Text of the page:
Breaking Down the Latest Twitter Buzz About Carolina Panthers' Offseason

Tyler HornerCorrespondent IIMay 3, 2014

CHARLOTTE, NC - JANUARY 12:  Cam Newton #1 of the Carolina Panthers leads the team out of the tunnel prior to the NFC Divisional Playoff Game against the San Francisco 49ers at Bank of America Stadium on January 12, 2014 in Charlotte, North Carolina.  (Photo by Ronald Martinez/Getty Images)
Ronald Martinez/Getty Images

Despite signing a litany of free agents this offseason to fill in for a considerable number of departed 2013 starters, the Carolina Panthers' offseason hasn't received much attention to this point.

With Greg Hardy's franchise tag compensation pushing the Panthers' 2014 salary near the capped limit, general manager Dave Gettleman has been unable to make any big splashes in free agency.

However, with the release of the upcoming season's schedule and the draft less than a week away, more and more Panthers-related discussion is seeping its way into social media.

One topic that has caught on with receiver-desperate fans is the thought of trading up in the first round of the draft for an elite wideout.

If you've paid much attention to Gettleman's draft tendencies, you'd know that the odds are stacked against the Panthers trading up in the first round, especially to a position high enough where they could nab Texas A&M's Mike Evans. 

The furthest I can imagine Evans falling would be to the 12th overall pick with the New York Giants. Trading up beyond that would likely require trading away Hardy or the team's 2013 and 2014 first-round pick as well as a couple of mid-round picks. With a young group of star players, the Panthers are in no rush to mortgage their future for such a short-term gain.

It's even doubtful that the Panthers would trade up to a position more within their range. With a draft so deep at the Panthers' positions of need, they should be content with waiting for the talent to fall to thema theme that brings us to our next tweet.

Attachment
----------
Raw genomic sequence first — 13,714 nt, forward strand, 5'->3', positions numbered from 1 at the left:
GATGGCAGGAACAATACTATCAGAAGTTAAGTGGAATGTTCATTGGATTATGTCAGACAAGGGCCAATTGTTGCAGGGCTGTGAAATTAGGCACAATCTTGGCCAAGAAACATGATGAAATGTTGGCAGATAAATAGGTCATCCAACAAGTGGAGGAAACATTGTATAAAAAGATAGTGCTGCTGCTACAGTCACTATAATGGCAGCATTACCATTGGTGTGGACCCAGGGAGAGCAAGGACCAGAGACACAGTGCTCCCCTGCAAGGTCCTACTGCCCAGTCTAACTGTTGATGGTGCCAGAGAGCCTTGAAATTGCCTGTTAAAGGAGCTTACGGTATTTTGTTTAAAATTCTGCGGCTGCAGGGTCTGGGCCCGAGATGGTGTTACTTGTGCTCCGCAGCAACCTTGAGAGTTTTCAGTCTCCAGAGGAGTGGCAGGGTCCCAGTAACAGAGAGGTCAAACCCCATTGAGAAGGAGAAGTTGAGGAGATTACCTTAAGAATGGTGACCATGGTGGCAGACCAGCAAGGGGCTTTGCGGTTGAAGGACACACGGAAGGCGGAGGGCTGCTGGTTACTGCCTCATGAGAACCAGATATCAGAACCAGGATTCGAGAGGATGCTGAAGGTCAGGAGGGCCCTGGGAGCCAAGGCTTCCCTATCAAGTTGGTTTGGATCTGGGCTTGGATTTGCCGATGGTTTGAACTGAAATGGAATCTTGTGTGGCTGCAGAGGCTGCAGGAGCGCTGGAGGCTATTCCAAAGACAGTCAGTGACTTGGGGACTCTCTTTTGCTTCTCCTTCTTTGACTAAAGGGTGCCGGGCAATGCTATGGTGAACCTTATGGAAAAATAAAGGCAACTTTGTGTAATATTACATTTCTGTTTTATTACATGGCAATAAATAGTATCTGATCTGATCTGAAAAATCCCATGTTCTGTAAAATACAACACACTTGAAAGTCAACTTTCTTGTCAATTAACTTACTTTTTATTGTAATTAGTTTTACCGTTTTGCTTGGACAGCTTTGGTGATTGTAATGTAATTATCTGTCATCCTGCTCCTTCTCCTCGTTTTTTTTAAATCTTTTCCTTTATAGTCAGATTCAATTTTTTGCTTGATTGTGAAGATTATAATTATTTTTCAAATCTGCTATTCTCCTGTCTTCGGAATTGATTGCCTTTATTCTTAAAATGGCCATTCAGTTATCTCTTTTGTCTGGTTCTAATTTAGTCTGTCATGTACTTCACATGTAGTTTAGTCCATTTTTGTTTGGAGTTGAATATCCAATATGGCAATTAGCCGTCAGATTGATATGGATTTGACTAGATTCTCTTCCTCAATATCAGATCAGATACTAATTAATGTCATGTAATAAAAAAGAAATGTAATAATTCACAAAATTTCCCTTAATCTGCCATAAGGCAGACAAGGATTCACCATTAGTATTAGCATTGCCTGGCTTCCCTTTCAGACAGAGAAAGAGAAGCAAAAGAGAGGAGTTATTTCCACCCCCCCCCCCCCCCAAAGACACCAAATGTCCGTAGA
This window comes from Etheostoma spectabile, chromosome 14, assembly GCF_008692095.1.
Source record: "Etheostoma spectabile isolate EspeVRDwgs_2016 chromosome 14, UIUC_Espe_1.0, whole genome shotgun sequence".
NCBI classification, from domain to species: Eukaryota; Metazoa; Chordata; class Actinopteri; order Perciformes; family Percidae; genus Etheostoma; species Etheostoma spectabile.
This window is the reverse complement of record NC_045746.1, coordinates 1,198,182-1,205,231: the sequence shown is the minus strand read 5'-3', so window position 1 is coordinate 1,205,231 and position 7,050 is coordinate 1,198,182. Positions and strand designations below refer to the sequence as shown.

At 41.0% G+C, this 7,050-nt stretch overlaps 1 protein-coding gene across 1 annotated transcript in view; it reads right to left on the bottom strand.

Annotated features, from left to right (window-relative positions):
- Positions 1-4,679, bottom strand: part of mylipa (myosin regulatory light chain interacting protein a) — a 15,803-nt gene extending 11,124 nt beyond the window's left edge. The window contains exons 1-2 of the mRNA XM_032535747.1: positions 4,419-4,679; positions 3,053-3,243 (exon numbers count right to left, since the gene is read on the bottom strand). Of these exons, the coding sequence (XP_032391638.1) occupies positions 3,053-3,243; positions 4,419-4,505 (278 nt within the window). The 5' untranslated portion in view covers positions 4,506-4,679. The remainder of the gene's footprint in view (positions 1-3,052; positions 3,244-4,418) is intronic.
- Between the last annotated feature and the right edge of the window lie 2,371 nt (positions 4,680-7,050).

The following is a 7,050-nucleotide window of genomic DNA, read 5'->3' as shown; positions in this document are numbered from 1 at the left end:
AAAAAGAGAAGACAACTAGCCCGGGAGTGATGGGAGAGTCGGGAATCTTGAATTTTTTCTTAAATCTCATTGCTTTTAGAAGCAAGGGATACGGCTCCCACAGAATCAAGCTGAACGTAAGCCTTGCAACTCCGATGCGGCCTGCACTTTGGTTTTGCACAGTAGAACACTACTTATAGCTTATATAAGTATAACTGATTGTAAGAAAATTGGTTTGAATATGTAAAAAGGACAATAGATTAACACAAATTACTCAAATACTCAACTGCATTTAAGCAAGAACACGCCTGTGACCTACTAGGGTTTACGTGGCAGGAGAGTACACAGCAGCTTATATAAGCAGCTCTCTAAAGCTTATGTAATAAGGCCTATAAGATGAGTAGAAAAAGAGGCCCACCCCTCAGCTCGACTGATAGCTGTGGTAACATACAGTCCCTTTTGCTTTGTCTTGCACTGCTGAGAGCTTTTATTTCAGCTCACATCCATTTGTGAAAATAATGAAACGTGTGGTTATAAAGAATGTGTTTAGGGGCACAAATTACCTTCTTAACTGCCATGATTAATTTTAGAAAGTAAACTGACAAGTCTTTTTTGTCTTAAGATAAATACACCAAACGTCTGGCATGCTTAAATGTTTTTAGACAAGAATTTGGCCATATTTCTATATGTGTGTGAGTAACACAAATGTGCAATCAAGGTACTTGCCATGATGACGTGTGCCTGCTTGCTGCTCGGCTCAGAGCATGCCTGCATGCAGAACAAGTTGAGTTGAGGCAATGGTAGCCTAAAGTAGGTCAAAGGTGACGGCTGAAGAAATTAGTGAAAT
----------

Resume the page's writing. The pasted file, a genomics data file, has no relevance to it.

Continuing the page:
At a press conference earlier in the week, Gettleman stated that his draft strategy is set on taking the best player available, even if that player is a defensive lineman, of which the Panthers have plenty.

While this may appall some who believe the team needs to target offensive linemen and receivers, remember that the best player on the Panthers' roster, middle linebacker Luke Kuechly, was drafted when linebacker was a position of strength for the team.

The draft isn't just about filling the current holes in a roster; it's also about adding talent to give a team flexibility in future personnel decisions.

With all that being said, there's little reason to worry about the Panthers drafting a defensive player with their first-round pick. Gettleman has a lot of confidence in this class of offensive tackles and receivers, so expect him to find one he likes when the Panthers go on the clock.

One such player could be Allen Robinson, a receiver who has been overlooked throughout the draft process.

Unless this is a last-minute smokescreen by the Panthers, they could be seriously considering using their first-round pick on the talented Penn State receiver.

Robinson ran just a 4.6 40-yard dash at the combine, per, but he remains one of the most athletic receivers in the draft. At 6'2", 220 pounds, he has an NFL-ready body.

That the Panthers are visiting Robinson so late in the process may be an indicator that the Panthers expect there to be a run on receivers in the first round, which is entirely possible and perhaps likely given the surplus of talent at the position. 

But with all this talk about the Panthers' first round, little has been discussed of their plans for their late-round draft picks.

"A quarterback?" you say. Yes, a quarterback.

It's time for the Panthers to begin grooming a backup quarterback who will be a cheaper alternative to Derek Anderson, who is likely on his last contract with the team.

Anderson has done a fine job serving as a mentor to Cam Newton, but bringing in a young and hungry quarterback can only push Newton to be even better. Tajh Boyd fits the mold.

At 6'1", Boyd doesn't have great height, but he has an impressive arm and was a respected leader during his tenure at Clemson. He's not as NFL-ready as a handful of quarterback prospects in this class, but he has the potential to be a starter in this league.

Grabbing Boyd in the fifth round would be an optimal, low-risk situation for the Panthers, who will likely fill their primary needs within the first four rounds.

Chuck Burton/Associated Press

Regardless of how the Panthers' draft unfolds, fans should remain confident in Gettleman's choices considering the draft class he put together in 2013.

On draft day, there are bound to be shocking falls for certain prospects and shocking reaches for others. Whether or not those factors will result in a steal for the Panthers in the first round, we'll have to wait until Thursday night to find out.